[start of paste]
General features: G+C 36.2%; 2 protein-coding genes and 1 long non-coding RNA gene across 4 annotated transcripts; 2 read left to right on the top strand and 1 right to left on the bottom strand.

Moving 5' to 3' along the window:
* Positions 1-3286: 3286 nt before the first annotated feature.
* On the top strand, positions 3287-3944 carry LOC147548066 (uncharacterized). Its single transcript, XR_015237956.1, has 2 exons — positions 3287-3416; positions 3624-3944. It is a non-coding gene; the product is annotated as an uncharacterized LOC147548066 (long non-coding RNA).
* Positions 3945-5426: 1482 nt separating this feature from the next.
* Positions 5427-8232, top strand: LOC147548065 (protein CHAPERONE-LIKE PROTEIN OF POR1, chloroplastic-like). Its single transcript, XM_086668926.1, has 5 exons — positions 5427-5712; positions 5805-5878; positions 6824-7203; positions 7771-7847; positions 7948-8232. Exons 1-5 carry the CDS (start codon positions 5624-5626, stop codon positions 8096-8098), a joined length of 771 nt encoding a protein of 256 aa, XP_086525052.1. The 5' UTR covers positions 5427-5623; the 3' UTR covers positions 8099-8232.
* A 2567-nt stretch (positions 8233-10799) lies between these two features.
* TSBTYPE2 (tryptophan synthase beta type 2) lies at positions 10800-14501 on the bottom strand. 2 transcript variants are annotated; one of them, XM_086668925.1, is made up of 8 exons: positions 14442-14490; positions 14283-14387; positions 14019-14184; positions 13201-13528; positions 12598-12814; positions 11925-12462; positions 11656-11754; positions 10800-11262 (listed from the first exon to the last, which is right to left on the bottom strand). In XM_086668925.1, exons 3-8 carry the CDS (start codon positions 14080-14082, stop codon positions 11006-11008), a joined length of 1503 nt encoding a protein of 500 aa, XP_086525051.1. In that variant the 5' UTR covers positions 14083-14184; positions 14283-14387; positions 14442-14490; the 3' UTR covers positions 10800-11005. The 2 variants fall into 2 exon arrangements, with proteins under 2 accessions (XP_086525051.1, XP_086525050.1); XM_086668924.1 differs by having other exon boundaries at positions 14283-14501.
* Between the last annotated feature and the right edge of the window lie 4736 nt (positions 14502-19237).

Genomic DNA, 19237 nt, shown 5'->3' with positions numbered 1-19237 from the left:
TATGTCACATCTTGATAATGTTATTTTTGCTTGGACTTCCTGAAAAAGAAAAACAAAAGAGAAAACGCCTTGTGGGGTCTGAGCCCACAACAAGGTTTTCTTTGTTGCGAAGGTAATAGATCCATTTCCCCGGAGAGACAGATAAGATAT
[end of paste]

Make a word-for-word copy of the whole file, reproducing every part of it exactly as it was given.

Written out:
General features: G+C 36.2%; 2 protein-coding genes and 1 long non-coding RNA gene across 4 annotated transcripts; 2 read left to right on the top strand and 1 right to left on the bottom strand.

Moving 5' to 3' along the window:
* Positions 1-3286: 3286 nt before the first annotated feature.
* On the top strand, positions 3287-3944 carry LOC147548066 (uncharacterized). Its single transcript, XR_015237956.1, has 2 exons — positions 3287-3416; positions 3624-3944. It is a non-coding gene; the product is annotated as an uncharacterized LOC147548066 (long non-coding RNA).
* Positions 3945-5426: 1482 nt separating this feature from the next.
* Positions 5427-8232, top strand: LOC147548065 (protein CHAPERONE-LIKE PROTEIN OF POR1, chloroplastic-like). Its single transcript, XM_086668926.1, has 5 exons — positions 5427-5712; positions 5805-5878; positions 6824-7203; positions 7771-7847; positions 7948-8232. Exons 1-5 carry the CDS (start codon positions 5624-5626, stop codon positions 8096-8098), a joined length of 771 nt encoding a protein of 256 aa, XP_086525052.1. The 5' UTR covers positions 5427-5623; the 3' UTR covers positions 8099-8232.
* A 2567-nt stretch (positions 8233-10799) lies between these two features.
* TSBTYPE2 (tryptophan synthase beta type 2) lies at positions 10800-14501 on the bottom strand. 2 transcript variants are annotated; one of them, XM_086668925.1, is made up of 8 exons: positions 14442-14490; positions 14283-14387; positions 14019-14184; positions 13201-13528; positions 12598-12814; positions 11925-12462; positions 11656-11754; positions 10800-11262 (listed from the first exon to the last, which is right to left on the bottom strand). In XM_086668925.1, exons 3-8 carry the CDS (start codon positions 14080-14082, stop codon positions 11006-11008), a joined length of 1503 nt encoding a protein of 500 aa, XP_086525051.1. In that variant the 5' UTR covers positions 14083-14184; positions 14283-14387; positions 14442-14490; the 3' UTR covers positions 10800-11005. The 2 variants fall into 2 exon arrangements, with proteins under 2 accessions (XP_086525051.1, XP_086525050.1); XM_086668924.1 differs by having other exon boundaries at positions 14283-14501.
* Between the last annotated feature and the right edge of the window lie 4736 nt (positions 14502-19237).

Genomic DNA, 19237 nt, shown 5'->3' with positions numbered 1-19237 from the left:
TATGTCACATCTTGATAATGTTATTTTTGCTTGGACTTCCTGAAAAAGAAAAACAAAAGAGAAAACGCCTTGTGGGGTCTGAGCCCACAACAAGGTTTTCTTTGTTGCGAAGGTAATAGATCCATTTCCCCGGAGAGACAGATAAGATAT